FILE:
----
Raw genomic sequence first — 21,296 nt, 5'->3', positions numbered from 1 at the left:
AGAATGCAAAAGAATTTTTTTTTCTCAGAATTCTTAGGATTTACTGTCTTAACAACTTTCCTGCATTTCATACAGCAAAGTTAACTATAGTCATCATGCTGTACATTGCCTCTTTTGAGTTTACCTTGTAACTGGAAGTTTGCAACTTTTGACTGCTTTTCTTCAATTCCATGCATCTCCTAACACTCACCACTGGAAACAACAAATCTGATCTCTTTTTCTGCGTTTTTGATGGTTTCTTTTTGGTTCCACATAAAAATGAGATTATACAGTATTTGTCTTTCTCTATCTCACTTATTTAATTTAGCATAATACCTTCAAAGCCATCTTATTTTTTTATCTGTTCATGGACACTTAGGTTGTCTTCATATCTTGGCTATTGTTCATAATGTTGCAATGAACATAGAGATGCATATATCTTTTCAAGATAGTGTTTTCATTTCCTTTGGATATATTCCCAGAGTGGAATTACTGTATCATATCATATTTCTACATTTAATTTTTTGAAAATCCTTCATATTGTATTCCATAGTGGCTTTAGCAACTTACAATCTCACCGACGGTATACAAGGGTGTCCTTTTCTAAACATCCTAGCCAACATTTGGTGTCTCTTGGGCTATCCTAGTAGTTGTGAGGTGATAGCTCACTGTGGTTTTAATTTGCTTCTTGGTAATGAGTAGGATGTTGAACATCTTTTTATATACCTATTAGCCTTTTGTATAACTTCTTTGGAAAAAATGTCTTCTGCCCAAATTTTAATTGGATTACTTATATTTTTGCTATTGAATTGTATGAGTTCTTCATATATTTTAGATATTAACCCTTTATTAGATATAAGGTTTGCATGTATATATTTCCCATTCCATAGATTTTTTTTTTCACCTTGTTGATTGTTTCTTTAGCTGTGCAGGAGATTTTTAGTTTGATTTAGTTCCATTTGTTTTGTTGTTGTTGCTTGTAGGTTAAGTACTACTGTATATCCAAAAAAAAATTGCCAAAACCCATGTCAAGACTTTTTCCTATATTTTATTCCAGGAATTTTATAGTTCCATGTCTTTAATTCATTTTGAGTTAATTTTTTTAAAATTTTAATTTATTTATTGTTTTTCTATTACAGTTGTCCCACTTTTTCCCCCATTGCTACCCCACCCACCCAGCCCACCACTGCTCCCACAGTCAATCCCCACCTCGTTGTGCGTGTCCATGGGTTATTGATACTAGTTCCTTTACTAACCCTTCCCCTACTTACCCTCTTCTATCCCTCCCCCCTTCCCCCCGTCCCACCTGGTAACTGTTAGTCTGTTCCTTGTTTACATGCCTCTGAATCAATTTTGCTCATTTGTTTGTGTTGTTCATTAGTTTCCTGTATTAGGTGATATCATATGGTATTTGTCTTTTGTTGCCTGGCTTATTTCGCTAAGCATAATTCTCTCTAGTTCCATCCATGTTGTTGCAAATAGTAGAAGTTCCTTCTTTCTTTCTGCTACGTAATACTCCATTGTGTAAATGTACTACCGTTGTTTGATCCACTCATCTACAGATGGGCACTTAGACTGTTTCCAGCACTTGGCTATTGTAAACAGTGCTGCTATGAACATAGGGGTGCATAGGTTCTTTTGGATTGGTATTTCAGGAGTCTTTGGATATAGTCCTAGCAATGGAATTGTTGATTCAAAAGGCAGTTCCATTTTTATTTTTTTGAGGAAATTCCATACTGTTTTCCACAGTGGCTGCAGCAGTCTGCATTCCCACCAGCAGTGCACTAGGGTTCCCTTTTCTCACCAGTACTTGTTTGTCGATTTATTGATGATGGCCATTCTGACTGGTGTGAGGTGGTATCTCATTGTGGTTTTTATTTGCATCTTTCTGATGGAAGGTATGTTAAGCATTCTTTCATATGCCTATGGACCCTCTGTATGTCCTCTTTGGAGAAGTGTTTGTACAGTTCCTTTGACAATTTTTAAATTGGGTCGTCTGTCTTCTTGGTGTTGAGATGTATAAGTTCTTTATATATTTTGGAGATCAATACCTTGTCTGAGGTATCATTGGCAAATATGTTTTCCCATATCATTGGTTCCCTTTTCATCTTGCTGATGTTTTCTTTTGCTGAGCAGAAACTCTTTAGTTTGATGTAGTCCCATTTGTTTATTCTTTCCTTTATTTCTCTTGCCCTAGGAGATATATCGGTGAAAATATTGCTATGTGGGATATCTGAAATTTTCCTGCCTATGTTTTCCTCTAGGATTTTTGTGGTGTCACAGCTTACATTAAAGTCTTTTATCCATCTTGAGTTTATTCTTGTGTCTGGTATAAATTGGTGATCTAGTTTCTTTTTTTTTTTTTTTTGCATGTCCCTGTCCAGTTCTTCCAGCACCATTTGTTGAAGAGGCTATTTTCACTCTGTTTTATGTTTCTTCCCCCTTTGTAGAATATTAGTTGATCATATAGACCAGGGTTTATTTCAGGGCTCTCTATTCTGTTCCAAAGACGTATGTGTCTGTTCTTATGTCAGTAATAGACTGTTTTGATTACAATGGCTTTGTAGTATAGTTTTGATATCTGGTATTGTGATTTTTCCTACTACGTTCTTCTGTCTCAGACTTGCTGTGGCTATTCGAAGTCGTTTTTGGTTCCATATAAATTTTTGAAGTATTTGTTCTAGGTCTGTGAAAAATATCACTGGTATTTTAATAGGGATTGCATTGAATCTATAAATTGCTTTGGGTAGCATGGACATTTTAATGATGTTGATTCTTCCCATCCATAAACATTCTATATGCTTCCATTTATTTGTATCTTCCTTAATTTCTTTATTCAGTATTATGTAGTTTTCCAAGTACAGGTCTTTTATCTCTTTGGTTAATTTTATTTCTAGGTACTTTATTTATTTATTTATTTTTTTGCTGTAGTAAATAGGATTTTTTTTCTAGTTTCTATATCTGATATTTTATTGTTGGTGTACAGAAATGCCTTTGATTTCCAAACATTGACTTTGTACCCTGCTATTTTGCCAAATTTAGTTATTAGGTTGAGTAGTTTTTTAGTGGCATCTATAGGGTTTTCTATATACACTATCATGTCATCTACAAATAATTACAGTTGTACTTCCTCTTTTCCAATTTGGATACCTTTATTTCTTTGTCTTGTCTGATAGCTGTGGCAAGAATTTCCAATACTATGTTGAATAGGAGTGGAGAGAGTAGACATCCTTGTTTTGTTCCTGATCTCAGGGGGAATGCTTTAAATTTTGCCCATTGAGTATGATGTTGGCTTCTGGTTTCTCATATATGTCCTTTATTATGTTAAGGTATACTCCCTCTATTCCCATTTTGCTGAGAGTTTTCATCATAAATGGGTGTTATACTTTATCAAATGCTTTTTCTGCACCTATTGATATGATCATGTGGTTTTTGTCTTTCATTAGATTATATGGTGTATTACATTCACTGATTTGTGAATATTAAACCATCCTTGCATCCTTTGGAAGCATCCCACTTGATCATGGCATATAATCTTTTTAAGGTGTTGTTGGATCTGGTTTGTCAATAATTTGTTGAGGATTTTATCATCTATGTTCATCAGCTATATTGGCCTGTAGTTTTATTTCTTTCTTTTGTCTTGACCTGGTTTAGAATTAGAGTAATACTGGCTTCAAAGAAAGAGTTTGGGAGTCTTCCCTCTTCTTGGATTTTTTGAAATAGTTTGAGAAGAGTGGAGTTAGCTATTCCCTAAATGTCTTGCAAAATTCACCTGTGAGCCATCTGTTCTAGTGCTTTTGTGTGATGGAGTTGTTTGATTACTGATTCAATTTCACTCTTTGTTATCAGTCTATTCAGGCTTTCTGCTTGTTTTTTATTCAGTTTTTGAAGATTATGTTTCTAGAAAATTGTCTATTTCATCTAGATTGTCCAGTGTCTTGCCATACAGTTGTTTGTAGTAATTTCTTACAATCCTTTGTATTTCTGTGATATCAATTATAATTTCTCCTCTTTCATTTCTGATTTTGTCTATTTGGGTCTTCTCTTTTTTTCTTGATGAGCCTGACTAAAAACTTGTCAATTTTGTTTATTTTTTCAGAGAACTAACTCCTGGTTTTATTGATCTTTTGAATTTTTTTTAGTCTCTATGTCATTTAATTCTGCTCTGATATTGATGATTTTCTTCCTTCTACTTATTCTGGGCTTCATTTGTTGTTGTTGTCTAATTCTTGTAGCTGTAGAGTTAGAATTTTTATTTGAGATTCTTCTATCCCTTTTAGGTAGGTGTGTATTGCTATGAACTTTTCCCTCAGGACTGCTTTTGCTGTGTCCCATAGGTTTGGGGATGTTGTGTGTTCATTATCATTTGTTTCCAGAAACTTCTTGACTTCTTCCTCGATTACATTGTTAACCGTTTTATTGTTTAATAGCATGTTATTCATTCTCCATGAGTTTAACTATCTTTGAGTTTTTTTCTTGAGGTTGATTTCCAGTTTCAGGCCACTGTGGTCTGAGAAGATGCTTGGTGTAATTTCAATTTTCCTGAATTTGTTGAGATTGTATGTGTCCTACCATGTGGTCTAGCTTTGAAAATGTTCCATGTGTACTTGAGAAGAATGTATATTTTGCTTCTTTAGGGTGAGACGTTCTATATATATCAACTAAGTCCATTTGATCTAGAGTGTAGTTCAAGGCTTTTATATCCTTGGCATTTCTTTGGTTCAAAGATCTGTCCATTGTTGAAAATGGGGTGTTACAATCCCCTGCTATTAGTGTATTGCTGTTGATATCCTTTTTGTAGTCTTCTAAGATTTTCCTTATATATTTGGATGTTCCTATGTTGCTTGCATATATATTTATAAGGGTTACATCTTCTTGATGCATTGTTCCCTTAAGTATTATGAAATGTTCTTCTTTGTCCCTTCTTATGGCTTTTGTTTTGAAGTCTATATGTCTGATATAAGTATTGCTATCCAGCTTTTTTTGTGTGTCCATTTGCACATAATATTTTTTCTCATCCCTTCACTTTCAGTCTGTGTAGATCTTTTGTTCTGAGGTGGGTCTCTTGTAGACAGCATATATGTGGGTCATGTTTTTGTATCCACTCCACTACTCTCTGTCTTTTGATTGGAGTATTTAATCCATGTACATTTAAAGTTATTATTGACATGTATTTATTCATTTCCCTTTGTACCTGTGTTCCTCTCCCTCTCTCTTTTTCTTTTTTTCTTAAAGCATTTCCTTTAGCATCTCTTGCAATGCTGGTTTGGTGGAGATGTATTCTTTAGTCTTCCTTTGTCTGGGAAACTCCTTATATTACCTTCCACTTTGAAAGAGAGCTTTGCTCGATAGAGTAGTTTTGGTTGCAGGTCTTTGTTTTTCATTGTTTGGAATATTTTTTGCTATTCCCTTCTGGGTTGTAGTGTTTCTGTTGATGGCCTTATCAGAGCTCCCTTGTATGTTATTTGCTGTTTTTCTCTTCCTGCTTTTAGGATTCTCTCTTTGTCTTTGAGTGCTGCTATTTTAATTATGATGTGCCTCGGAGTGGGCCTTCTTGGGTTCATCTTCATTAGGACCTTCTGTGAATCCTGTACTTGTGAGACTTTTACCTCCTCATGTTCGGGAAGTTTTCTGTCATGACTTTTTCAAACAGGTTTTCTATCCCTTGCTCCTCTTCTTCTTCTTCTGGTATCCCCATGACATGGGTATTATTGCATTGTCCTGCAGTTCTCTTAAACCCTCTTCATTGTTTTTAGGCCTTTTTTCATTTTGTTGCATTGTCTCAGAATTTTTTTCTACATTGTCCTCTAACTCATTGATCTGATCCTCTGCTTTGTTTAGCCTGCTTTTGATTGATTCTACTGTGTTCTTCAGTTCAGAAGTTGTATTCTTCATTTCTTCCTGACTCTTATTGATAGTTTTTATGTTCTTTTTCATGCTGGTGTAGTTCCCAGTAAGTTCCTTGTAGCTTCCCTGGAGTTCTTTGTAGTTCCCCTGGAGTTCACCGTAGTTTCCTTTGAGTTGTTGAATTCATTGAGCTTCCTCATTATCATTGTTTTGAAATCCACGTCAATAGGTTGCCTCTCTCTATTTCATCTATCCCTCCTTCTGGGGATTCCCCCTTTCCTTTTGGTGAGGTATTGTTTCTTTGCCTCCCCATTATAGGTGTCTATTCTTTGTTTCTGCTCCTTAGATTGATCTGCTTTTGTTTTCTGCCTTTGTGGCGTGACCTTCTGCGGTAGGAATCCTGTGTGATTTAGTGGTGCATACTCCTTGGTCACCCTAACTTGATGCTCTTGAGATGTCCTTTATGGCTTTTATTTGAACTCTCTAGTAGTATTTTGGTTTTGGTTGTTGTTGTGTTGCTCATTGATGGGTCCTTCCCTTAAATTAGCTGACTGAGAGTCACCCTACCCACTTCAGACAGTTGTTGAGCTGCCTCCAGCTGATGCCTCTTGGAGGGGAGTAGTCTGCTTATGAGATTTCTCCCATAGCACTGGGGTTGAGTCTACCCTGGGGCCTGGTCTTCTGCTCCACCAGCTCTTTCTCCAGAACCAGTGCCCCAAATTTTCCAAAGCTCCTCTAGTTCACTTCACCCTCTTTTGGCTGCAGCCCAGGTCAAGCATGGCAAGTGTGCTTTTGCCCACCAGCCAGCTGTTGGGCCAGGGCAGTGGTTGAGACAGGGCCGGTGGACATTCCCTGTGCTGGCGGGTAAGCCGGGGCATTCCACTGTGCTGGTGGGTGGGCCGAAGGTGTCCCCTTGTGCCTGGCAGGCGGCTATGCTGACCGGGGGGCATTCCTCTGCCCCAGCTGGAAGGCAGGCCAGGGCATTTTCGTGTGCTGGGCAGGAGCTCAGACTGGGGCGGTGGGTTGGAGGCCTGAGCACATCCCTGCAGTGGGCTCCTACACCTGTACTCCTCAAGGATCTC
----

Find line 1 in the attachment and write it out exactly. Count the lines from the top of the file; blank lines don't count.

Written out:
Raw genomic sequence first — 21,296 nt, 5'->3', positions numbered from 1 at the left: